In the United States consumers are protected by numerous federal laws that attempt to ensure the products we use are safe and free from defects. Despite these laws, defective products do manage to make it into the stream of commerce and, eventually, into the hands of consumers. When that occurs a consumer can be seriously, or even fatally, injured. Although no amount of compensation is worth suffering serious injuries, or losing a loved one, it is important to know that as the victim, or survivor, of a defective product injury you may be entitled to compensation from the negligent, or at-fault, party or parties. You may be asking “How do I know if I have a defective product case?” The best way to be sure that your injuries form the basis of a compensable defective product case is to consult with an experienced Louisiana product liability attorney; however, in the meantime it may help to gain a better understand of the law of product liability to help you decide if you have a valid lawsuit.
Defective products are covered under the area of the law known as “product liability.” In general, a product may be found to be defective, under the theory of product liability, in one of three ways:
- Design defect – these are defects that are inherent in the design of the product itself. As such, all of the products manufactured with that design will be defective. For example, if you purchased a child care seat and the seat claims to be suitable for children up to 30 pounds but the seat actually tends to come unbuckled in a high speed impact when a child weighing more than 25 pounds is in the seat that is a design defect.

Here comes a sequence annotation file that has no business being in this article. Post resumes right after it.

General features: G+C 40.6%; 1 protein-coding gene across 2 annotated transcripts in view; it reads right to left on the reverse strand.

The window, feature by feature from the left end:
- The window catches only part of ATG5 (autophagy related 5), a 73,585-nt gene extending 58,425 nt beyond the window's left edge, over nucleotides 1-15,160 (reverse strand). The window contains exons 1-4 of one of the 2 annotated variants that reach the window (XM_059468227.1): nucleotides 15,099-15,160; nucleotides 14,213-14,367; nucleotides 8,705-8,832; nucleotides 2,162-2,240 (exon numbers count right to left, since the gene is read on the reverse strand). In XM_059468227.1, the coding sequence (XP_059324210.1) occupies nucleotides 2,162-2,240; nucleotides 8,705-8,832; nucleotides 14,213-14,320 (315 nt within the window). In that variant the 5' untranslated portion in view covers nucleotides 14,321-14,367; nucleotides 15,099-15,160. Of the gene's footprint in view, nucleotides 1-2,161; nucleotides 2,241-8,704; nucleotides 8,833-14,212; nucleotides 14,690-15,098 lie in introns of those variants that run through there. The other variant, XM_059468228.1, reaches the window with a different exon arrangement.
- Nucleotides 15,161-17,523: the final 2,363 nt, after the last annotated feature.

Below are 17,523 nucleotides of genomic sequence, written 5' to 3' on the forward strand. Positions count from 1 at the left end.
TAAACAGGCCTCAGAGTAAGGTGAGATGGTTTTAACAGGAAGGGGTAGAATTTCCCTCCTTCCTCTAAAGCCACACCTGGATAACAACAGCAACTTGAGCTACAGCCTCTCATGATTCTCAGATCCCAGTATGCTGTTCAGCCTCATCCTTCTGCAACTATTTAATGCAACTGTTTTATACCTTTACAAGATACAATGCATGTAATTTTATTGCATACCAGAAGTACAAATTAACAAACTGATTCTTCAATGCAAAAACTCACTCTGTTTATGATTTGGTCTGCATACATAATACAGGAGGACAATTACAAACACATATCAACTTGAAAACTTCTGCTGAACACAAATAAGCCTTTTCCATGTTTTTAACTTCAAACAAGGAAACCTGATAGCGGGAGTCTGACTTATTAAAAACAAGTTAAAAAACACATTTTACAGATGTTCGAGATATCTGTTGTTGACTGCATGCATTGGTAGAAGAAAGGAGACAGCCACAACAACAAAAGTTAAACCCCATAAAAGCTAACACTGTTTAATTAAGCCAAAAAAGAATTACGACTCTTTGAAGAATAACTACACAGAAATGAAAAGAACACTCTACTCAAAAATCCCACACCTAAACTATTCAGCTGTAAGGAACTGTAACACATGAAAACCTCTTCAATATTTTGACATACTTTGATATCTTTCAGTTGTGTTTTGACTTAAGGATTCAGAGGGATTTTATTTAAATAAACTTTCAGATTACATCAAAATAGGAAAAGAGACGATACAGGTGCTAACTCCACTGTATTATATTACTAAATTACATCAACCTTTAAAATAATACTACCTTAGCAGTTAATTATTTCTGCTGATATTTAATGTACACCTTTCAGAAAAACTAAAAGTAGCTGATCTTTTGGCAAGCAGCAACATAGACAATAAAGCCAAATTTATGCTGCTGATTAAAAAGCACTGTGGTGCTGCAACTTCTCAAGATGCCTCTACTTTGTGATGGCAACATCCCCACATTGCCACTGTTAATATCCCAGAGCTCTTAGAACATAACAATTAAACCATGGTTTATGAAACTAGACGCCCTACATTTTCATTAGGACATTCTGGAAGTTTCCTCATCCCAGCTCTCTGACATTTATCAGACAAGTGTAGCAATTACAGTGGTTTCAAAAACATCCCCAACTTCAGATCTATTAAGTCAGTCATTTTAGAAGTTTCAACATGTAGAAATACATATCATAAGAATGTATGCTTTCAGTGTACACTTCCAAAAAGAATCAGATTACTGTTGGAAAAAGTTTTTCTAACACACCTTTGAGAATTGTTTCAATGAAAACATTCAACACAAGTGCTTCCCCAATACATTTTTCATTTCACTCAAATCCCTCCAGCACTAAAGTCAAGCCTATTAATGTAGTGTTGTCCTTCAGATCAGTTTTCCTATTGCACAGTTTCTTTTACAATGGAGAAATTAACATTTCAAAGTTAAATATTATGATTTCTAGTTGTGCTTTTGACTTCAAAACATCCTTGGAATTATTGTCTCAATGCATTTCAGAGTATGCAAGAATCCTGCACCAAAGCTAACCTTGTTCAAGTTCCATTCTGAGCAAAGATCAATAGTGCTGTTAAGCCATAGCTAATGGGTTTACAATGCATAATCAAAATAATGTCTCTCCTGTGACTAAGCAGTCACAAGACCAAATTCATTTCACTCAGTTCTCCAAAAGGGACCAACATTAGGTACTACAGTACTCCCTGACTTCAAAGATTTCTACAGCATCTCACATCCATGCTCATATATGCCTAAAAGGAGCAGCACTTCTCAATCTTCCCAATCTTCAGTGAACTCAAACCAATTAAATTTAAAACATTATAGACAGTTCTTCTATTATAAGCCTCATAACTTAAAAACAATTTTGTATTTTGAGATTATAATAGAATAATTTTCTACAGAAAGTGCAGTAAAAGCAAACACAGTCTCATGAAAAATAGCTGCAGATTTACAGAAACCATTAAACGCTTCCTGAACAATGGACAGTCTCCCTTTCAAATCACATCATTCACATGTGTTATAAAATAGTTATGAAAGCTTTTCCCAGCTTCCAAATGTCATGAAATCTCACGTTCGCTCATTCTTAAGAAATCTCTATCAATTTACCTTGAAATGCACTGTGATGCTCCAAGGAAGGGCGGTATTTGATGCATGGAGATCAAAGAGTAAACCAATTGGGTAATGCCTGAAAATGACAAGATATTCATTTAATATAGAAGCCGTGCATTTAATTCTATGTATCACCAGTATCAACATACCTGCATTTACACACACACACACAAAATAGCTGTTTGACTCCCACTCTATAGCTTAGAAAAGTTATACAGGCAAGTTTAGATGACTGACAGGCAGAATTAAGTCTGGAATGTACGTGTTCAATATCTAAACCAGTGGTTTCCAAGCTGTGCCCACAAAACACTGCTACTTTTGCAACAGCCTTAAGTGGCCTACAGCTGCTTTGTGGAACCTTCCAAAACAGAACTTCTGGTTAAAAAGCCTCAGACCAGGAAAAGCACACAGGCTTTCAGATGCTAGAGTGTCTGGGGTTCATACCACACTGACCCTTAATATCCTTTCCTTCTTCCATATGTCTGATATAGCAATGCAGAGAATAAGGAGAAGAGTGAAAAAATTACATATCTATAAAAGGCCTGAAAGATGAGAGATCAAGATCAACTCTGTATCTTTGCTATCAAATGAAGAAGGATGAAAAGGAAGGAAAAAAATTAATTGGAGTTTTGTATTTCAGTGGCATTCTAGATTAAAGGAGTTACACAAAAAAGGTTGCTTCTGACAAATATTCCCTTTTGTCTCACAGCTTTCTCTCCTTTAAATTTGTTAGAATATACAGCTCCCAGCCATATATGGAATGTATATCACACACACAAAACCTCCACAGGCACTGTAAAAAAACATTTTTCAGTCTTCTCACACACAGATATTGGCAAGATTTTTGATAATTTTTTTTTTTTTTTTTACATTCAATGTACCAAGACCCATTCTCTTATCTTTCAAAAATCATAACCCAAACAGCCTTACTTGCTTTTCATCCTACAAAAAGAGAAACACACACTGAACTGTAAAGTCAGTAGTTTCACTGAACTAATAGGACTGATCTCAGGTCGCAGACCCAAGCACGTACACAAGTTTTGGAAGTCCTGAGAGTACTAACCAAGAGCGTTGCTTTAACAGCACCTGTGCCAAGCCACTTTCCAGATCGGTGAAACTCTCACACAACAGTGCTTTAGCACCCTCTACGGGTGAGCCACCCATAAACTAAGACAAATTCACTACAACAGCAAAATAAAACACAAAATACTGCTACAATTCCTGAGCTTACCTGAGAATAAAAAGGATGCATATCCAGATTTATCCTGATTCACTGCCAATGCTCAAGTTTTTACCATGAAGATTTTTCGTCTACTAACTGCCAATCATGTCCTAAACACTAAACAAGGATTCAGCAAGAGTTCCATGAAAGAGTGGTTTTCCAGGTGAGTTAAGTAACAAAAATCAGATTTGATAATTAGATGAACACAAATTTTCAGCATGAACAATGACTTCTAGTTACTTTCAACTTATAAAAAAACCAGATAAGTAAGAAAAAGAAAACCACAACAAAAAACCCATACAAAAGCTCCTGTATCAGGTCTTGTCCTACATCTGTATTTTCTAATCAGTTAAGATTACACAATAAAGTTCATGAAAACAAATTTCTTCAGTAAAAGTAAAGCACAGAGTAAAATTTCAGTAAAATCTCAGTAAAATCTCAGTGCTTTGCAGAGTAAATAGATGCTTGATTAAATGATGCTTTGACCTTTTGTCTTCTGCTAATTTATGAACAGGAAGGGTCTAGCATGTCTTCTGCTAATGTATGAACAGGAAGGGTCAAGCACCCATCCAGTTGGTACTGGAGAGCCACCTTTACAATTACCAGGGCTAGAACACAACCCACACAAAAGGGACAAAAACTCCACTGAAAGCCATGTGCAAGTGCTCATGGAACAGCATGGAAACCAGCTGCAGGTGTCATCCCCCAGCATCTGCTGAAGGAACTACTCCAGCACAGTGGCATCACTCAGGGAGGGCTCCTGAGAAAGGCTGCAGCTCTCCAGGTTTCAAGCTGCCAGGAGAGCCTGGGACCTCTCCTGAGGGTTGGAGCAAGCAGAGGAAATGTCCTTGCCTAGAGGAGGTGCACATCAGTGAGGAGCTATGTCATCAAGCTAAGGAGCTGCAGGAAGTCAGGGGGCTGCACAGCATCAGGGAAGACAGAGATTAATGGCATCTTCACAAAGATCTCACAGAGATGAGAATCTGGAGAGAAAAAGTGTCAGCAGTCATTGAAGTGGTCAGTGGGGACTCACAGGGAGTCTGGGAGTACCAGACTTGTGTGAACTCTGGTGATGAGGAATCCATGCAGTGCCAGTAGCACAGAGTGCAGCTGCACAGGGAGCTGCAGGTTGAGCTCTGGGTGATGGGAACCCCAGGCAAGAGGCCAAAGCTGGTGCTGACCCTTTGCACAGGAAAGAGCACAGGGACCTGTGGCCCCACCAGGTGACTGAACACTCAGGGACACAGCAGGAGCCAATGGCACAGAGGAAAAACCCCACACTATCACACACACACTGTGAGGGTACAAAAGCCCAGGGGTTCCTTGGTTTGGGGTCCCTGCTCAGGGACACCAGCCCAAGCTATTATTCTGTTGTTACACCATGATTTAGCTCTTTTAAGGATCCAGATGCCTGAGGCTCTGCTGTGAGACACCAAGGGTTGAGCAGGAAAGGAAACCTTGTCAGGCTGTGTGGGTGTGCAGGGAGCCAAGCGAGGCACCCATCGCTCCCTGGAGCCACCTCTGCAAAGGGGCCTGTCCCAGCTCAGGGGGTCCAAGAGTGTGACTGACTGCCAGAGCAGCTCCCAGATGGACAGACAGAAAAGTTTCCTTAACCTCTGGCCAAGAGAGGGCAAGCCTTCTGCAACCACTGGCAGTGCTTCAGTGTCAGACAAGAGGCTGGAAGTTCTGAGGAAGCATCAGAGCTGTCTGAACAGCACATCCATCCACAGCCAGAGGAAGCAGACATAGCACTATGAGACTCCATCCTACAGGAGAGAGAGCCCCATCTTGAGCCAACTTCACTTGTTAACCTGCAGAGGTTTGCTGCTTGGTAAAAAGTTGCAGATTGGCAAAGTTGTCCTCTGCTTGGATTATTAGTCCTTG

- Manufacturing defect – these defects are only introduced into the product during the manufacturing stage of the process. In other words, the design itself is safe; however, something happened when the product was being manufactured that made the product unsafe. In the car seat example, assume that the seat design really was safe for children up to 30 pounds; however, at a certain factory one day the wrong metal was used to manufacture the buckle on the seat, making the buckle weaker than it should be and causing it to come unbuckled in a high speed impact. That is a manufacturing defect.
- Failure to warn – some products, by their very nature, cannot be made safe. Household cleaning products, painting supplies, liquids used in your car, are all products that are necessarily made with dangerous substances. When this is the case, the product should have an adequate warning on it so consumers know about the dangers. If an adequate warning is missing the product is considered defective.
If you believe you were injured by a product that falls into any of these three categories, you may have the basis for a defective product lawsuit in the State of Louisiana. If you have additional questions or concerns, contact the Louisiana defective product liability attorneys at Broussard & Hart, LLC by calling 337-439-2450 to schedule your appointment today.